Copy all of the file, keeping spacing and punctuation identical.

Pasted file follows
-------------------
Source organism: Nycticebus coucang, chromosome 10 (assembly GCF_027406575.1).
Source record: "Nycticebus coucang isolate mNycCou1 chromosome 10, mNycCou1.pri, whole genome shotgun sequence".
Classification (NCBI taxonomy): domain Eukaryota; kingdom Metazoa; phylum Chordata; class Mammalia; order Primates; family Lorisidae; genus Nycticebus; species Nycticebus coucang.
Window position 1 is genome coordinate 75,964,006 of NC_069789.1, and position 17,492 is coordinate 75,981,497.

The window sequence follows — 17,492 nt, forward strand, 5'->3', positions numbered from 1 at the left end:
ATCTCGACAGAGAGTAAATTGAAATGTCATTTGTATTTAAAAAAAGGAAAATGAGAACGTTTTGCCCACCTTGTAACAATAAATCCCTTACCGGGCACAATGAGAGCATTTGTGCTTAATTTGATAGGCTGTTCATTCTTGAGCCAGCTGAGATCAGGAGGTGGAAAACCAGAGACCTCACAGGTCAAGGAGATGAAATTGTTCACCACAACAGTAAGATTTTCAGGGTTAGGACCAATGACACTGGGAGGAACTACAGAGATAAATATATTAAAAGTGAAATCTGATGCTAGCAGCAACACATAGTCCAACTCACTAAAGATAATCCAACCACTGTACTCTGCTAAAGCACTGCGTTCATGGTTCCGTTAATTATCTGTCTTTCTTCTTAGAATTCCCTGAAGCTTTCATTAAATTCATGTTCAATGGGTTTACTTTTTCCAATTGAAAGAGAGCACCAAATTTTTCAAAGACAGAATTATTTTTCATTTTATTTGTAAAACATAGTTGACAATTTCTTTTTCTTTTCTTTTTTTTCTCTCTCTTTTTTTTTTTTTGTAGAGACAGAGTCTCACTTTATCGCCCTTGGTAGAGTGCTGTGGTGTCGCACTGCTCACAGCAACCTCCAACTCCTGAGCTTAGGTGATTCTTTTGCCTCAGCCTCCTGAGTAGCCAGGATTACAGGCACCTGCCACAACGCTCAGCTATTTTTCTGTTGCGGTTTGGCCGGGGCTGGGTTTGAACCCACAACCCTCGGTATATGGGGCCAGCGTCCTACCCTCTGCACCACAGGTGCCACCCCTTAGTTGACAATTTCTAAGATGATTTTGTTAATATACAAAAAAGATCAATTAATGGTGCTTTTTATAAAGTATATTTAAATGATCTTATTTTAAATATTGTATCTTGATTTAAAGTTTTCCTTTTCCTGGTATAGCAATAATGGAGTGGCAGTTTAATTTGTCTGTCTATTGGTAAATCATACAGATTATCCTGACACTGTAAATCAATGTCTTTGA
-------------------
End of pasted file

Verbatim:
Source organism: Nycticebus coucang, chromosome 10 (assembly GCF_027406575.1).
Source record: "Nycticebus coucang isolate mNycCou1 chromosome 10, mNycCou1.pri, whole genome shotgun sequence".
Classification (NCBI taxonomy): domain Eukaryota; kingdom Metazoa; phylum Chordata; class Mammalia; order Primates; family Lorisidae; genus Nycticebus; species Nycticebus coucang.
Window position 1 is genome coordinate 75,964,006 of NC_069789.1, and position 17,492 is coordinate 75,981,497.

The window sequence follows — 17,492 nt, forward strand, 5'->3', positions numbered from 1 at the left end:
ATCTCGACAGAGAGTAAATTGAAATGTCATTTGTATTTAAAAAAAGGAAAATGAGAACGTTTTGCCCACCTTGTAACAATAAATCCCTTACCGGGCACAATGAGAGCATTTGTGCTTAATTTGATAGGCTGTTCATTCTTGAGCCAGCTGAGATCAGGAGGTGGAAAACCAGAGACCTCACAGGTCAAGGAGATGAAATTGTTCACCACAACAGTAAGATTTTCAGGGTTAGGACCAATGACACTGGGAGGAACTACAGAGATAAATATATTAAAAGTGAAATCTGATGCTAGCAGCAACACATAGTCCAACTCACTAAAGATAATCCAACCACTGTACTCTGCTAAAGCACTGCGTTCATGGTTCCGTTAATTATCTGTCTTTCTTCTTAGAATTCCCTGAAGCTTTCATTAAATTCATGTTCAATGGGTTTACTTTTTCCAATTGAAAGAGAGCACCAAATTTTTCAAAGACAGAATTATTTTTCATTTTATTTGTAAAACATAGTTGACAATTTCTTTTTCTTTTCTTTTTTTTCTCTCTCTTTTTTTTTTTTTGTAGAGACAGAGTCTCACTTTATCGCCCTTGGTAGAGTGCTGTGGTGTCGCACTGCTCACAGCAACCTCCAACTCCTGAGCTTAGGTGATTCTTTTGCCTCAGCCTCCTGAGTAGCCAGGATTACAGGCACCTGCCACAACGCTCAGCTATTTTTCTGTTGCGGTTTGGCCGGGGCTGGGTTTGAACCCACAACCCTCGGTATATGGGGCCAGCGTCCTACCCTCTGCACCACAGGTGCCACCCCTTAGTTGACAATTTCTAAGATGATTTTGTTAATATACAAAAAAGATCAATTAATGGTGCTTTTTATAAAGTATATTTAAATGATCTTATTTTAAATATTGTATCTTGATTTAAAGTTTTCCTTTTCCTGGTATAGCAATAATGGAGTGGCAGTTTAATTTGTCTGTCTATTGGTAAATCATACAGATTATCCTGACACTGTAAATCAATGTCTTTGA